Doctor Who: Genocide (1997) by Paul Leonard

This novel has a strong premise that plays well into this Doctor’s characterisation, but as with the poorer entries in this range, squanders its potential and elects to instead descend into plumbing the depths of the show’s continuity. Remember this? Remember that? Remember UNIT, Benton, remember Jo Grant? Remember Doctor Who having unique, iconic eras of its own that forged their own identities instead of endlessly coasting off other’s? At this point it’s clear this is a flaw systemic to the range. I only hope the range is eventually steered in a more original direction.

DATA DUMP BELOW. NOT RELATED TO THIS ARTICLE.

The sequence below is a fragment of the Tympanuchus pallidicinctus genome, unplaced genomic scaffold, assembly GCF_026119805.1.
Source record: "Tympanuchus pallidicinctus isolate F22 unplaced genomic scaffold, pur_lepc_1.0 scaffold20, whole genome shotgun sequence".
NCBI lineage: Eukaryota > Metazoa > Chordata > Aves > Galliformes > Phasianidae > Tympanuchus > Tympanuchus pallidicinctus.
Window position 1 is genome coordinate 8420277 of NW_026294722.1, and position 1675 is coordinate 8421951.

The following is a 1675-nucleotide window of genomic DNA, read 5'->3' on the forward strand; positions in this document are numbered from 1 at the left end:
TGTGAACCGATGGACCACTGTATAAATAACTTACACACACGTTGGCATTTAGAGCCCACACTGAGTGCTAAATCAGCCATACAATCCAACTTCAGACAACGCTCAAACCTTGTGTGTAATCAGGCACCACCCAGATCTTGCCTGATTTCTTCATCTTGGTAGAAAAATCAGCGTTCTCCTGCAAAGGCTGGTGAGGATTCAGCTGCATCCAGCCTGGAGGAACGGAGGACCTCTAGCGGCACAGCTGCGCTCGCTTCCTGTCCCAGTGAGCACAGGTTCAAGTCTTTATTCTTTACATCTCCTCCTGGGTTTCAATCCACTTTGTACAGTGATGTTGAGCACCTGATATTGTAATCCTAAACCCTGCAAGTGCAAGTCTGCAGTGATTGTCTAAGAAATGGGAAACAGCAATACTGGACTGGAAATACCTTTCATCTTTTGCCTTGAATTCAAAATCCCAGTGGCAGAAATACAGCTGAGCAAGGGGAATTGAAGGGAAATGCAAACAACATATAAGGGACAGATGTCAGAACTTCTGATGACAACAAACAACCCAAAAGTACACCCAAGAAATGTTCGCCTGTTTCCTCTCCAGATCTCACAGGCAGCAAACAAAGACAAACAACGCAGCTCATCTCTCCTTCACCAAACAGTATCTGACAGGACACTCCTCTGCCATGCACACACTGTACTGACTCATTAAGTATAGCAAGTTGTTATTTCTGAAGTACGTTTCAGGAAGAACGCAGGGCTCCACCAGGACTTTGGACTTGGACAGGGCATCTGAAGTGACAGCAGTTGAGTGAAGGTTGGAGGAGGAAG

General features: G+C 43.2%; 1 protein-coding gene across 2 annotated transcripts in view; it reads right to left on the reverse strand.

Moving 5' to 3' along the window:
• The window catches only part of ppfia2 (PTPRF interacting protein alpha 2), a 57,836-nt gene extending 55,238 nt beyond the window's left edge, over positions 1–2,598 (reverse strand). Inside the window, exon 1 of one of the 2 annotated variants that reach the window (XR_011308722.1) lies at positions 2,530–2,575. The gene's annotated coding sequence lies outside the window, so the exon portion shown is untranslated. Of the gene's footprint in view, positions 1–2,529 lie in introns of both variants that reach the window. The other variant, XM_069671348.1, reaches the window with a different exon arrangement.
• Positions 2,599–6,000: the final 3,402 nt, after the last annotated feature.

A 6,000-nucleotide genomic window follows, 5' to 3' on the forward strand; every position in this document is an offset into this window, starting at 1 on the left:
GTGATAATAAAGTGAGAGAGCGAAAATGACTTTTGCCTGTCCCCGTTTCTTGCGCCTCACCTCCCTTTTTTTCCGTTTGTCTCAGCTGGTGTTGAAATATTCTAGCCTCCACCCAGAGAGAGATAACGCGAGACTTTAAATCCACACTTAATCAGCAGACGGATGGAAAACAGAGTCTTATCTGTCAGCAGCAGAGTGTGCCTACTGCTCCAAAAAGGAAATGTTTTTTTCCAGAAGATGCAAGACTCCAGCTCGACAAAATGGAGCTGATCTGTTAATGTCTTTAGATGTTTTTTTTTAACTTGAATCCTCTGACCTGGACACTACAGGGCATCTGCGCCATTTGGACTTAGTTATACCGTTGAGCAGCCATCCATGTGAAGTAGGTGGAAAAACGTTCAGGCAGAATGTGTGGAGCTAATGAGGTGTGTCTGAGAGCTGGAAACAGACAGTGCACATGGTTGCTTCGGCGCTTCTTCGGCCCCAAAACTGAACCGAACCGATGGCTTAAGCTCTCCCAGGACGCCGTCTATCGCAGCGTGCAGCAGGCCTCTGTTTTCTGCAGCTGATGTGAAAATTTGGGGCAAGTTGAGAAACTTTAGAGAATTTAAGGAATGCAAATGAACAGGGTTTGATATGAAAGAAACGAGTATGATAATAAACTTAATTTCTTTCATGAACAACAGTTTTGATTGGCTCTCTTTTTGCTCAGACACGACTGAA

It’s a shame, because some of the concepts in the novel would have been worth expanding on. There’s tired elements like the heavy-hitting continuity references and a cliche framing device, but telling an ostensibly environmentalist story works very well for companion Sam, and genocide is always an interesting issue to see a Doctor react to. Two Tractites, and a returned companion.

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